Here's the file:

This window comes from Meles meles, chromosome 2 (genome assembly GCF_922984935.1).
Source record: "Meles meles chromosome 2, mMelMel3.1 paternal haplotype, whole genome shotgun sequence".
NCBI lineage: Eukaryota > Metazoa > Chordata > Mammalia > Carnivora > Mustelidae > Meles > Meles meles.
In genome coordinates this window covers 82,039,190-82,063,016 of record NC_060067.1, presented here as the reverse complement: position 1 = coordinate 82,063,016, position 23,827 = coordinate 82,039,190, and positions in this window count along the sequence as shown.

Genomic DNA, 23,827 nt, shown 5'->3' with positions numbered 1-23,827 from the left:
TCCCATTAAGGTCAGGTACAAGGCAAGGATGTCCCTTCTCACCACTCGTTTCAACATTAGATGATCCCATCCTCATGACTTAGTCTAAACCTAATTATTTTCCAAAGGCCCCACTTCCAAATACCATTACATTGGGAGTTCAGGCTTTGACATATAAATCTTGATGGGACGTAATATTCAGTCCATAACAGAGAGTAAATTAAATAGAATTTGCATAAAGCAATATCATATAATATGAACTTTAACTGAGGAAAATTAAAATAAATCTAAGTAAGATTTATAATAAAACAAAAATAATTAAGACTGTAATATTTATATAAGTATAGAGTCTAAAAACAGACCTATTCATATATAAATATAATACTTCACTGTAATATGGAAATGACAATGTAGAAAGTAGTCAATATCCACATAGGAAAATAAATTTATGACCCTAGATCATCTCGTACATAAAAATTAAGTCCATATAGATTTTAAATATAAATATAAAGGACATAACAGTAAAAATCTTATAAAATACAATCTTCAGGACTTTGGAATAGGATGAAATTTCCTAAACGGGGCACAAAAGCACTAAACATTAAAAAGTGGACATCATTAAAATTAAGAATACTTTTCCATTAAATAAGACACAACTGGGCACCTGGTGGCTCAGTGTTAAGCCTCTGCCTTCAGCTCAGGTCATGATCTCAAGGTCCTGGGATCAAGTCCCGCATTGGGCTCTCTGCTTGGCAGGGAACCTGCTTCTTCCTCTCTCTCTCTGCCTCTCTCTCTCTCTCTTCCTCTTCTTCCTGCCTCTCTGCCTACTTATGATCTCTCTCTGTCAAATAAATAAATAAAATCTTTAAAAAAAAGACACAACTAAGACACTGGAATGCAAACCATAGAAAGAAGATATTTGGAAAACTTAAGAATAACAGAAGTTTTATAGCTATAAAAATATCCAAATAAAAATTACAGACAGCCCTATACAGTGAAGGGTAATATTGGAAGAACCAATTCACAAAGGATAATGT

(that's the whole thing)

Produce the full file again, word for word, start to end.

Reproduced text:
This window comes from Meles meles, chromosome 2 (genome assembly GCF_922984935.1).
Source record: "Meles meles chromosome 2, mMelMel3.1 paternal haplotype, whole genome shotgun sequence".
NCBI lineage: Eukaryota > Metazoa > Chordata > Mammalia > Carnivora > Mustelidae > Meles > Meles meles.
In genome coordinates this window covers 82,039,190-82,063,016 of record NC_060067.1, presented here as the reverse complement: position 1 = coordinate 82,063,016, position 23,827 = coordinate 82,039,190, and positions in this window count along the sequence as shown.

Genomic DNA, 23,827 nt, shown 5'->3' with positions numbered 1-23,827 from the left:
TCCCATTAAGGTCAGGTACAAGGCAAGGATGTCCCTTCTCACCACTCGTTTCAACATTAGATGATCCCATCCTCATGACTTAGTCTAAACCTAATTATTTTCCAAAGGCCCCACTTCCAAATACCATTACATTGGGAGTTCAGGCTTTGACATATAAATCTTGATGGGACGTAATATTCAGTCCATAACAGAGAGTAAATTAAATAGAATTTGCATAAAGCAATATCATATAATATGAACTTTAACTGAGGAAAATTAAAATAAATCTAAGTAAGATTTATAATAAAACAAAAATAATTAAGACTGTAATATTTATATAAGTATAGAGTCTAAAAACAGACCTATTCATATATAAATATAATACTTCACTGTAATATGGAAATGACAATGTAGAAAGTAGTCAATATCCACATAGGAAAATAAATTTATGACCCTAGATCATCTCGTACATAAAAATTAAGTCCATATAGATTTTAAATATAAATATAAAGGACATAACAGTAAAAATCTTATAAAATACAATCTTCAGGACTTTGGAATAGGATGAAATTTCCTAAACGGGGCACAAAAGCACTAAACATTAAAAAGTGGACATCATTAAAATTAAGAATACTTTTCCATTAAATAAGACACAACTGGGCACCTGGTGGCTCAGTGTTAAGCCTCTGCCTTCAGCTCAGGTCATGATCTCAAGGTCCTGGGATCAAGTCCCGCATTGGGCTCTCTGCTTGGCAGGGAACCTGCTTCTTCCTCTCTCTCTCTGCCTCTCTCTCTCTCTCTTCCTCTTCTTCCTGCCTCTCTGCCTACTTATGATCTCTCTCTGTCAAATAAATAAATAAAATCTTTAAAAAAAAGACACAACTAAGACACTGGAATGCAAACCATAGAAAGAAGATATTTGGAAAACTTAAGAATAACAGAAGTTTTATAGCTATAAAAATATCCAAATAAAAATTACAGACAGCCCTATACAGTGAAGGGTAATATTGGAAGAACCAATTCACAAAGGATAATGT